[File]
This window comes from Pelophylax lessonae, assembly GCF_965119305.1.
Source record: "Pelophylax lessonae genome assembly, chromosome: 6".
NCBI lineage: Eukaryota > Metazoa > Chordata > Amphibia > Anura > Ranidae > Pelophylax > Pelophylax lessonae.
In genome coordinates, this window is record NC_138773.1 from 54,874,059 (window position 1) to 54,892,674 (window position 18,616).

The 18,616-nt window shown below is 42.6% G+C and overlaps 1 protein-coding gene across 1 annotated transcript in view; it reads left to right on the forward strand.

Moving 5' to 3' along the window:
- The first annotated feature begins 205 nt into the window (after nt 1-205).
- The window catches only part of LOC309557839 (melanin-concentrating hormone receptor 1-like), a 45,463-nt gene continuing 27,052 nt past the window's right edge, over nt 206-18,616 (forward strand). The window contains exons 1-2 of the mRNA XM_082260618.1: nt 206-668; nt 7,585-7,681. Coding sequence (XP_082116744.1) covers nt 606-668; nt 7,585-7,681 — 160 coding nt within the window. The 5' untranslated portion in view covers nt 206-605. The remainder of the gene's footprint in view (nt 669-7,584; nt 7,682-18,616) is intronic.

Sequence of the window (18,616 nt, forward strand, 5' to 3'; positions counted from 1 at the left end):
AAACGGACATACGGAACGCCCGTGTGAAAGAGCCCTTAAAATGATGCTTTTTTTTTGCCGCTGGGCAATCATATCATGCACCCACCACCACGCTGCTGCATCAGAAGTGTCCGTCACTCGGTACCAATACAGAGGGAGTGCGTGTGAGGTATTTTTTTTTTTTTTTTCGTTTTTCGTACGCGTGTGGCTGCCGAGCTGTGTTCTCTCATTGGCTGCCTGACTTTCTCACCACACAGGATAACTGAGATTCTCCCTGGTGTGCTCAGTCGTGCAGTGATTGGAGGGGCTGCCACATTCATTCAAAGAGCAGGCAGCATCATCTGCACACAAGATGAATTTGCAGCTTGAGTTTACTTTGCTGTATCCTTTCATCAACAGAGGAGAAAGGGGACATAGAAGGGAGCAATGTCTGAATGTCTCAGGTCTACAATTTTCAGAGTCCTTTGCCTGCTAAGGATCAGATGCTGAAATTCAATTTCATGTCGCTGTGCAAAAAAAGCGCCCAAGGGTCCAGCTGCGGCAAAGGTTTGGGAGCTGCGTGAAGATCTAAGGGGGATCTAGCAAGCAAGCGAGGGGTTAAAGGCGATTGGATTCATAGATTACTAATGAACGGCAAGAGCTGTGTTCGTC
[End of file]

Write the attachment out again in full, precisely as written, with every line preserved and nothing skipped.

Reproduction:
This window comes from Pelophylax lessonae, assembly GCF_965119305.1.
Source record: "Pelophylax lessonae genome assembly, chromosome: 6".
NCBI lineage: Eukaryota > Metazoa > Chordata > Amphibia > Anura > Ranidae > Pelophylax > Pelophylax lessonae.
In genome coordinates, this window is record NC_138773.1 from 54,874,059 (window position 1) to 54,892,674 (window position 18,616).

The 18,616-nt window shown below is 42.6% G+C and overlaps 1 protein-coding gene across 1 annotated transcript in view; it reads left to right on the forward strand.

Moving 5' to 3' along the window:
- The first annotated feature begins 205 nt into the window (after nt 1-205).
- The window catches only part of LOC309557839 (melanin-concentrating hormone receptor 1-like), a 45,463-nt gene continuing 27,052 nt past the window's right edge, over nt 206-18,616 (forward strand). The window contains exons 1-2 of the mRNA XM_082260618.1: nt 206-668; nt 7,585-7,681. Coding sequence (XP_082116744.1) covers nt 606-668; nt 7,585-7,681 — 160 coding nt within the window. The 5' untranslated portion in view covers nt 206-605. The remainder of the gene's footprint in view (nt 669-7,584; nt 7,682-18,616) is intronic.

Sequence of the window (18,616 nt, forward strand, 5' to 3'; positions counted from 1 at the left end):
AAACGGACATACGGAACGCCCGTGTGAAAGAGCCCTTAAAATGATGCTTTTTTTTTGCCGCTGGGCAATCATATCATGCACCCACCACCACGCTGCTGCATCAGAAGTGTCCGTCACTCGGTACCAATACAGAGGGAGTGCGTGTGAGGTATTTTTTTTTTTTTTTTCGTTTTTCGTACGCGTGTGGCTGCCGAGCTGTGTTCTCTCATTGGCTGCCTGACTTTCTCACCACACAGGATAACTGAGATTCTCCCTGGTGTGCTCAGTCGTGCAGTGATTGGAGGGGCTGCCACATTCATTCAAAGAGCAGGCAGCATCATCTGCACACAAGATGAATTTGCAGCTTGAGTTTACTTTGCTGTATCCTTTCATCAACAGAGGAGAAAGGGGACATAGAAGGGAGCAATGTCTGAATGTCTCAGGTCTACAATTTTCAGAGTCCTTTGCCTGCTAAGGATCAGATGCTGAAATTCAATTTCATGTCGCTGTGCAAAAAAAGCGCCCAAGGGTCCAGCTGCGGCAAAGGTTTGGGAGCTGCGTGAAGATCTAAGGGGGATCTAGCAAGCAAGCGAGGGGTTAAAGGCGATTGGATTCATAGATTACTAATGAACGGCAAGAGCTGTGTTCGTC